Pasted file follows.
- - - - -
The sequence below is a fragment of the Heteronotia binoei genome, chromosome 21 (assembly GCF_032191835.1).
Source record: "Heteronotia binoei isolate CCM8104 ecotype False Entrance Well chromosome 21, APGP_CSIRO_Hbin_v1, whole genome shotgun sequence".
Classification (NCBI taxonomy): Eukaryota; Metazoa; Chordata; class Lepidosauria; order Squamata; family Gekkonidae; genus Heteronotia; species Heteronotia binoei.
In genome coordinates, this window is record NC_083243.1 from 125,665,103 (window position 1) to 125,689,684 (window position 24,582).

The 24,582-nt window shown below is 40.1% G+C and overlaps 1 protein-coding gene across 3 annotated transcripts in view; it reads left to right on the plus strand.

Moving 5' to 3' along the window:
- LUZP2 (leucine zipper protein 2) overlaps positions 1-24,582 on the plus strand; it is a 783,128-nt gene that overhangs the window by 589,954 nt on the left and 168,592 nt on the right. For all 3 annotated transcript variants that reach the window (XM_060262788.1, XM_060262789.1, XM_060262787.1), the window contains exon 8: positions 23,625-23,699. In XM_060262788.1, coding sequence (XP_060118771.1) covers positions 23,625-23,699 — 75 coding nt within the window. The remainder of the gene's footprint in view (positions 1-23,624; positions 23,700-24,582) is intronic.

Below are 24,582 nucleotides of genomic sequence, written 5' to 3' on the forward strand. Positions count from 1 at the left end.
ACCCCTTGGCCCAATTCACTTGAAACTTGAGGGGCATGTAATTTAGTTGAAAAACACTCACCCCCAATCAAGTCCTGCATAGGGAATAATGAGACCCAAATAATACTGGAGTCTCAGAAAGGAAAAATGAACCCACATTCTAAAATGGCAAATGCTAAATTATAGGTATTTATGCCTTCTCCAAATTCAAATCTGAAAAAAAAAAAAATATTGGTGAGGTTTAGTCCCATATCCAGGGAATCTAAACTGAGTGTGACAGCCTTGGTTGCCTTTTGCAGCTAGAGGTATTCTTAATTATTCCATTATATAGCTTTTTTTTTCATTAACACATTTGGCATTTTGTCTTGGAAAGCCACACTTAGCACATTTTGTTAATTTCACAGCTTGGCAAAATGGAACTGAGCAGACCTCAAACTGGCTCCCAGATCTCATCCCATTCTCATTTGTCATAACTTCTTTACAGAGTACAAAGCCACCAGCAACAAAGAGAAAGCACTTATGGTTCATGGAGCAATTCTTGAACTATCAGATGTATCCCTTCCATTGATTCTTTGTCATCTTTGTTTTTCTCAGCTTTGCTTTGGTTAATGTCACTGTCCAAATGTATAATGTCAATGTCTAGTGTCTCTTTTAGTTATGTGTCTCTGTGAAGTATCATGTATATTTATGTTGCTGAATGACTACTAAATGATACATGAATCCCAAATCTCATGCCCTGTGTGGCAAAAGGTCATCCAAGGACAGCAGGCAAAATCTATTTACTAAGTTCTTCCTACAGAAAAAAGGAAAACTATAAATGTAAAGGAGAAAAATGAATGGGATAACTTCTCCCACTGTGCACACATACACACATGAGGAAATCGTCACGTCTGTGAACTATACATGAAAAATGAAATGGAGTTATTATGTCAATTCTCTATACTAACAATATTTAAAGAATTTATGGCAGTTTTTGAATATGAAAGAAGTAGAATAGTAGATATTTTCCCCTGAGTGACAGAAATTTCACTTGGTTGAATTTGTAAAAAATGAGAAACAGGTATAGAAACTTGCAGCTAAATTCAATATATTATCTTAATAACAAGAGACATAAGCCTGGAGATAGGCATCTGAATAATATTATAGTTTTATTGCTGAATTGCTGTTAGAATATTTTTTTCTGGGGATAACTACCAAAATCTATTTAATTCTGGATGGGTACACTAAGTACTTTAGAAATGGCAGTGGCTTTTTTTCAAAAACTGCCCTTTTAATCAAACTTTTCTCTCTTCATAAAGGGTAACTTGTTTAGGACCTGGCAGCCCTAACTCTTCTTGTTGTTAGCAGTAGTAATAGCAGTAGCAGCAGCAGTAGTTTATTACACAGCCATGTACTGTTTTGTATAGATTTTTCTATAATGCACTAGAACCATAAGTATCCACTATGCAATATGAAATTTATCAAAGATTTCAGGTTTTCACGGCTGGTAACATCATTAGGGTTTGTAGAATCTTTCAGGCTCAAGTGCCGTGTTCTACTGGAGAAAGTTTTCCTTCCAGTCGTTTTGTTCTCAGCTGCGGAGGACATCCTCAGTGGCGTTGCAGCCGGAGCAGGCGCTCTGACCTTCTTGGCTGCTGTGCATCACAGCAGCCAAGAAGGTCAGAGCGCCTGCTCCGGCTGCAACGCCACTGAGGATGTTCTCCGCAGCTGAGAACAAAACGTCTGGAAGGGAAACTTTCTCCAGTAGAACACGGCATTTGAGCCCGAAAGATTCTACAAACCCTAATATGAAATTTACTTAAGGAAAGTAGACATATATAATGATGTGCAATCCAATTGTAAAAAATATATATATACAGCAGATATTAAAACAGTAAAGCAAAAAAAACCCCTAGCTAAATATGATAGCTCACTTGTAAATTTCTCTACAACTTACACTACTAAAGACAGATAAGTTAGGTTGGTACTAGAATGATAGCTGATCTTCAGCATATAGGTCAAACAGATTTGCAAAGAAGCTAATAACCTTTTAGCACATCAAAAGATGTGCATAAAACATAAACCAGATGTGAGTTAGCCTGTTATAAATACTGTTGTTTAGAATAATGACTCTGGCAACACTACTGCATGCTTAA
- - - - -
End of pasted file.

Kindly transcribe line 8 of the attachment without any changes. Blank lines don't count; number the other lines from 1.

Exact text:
Below are 24,582 nucleotides of genomic sequence, written 5' to 3' on the forward strand. Positions count from 1 at the left end.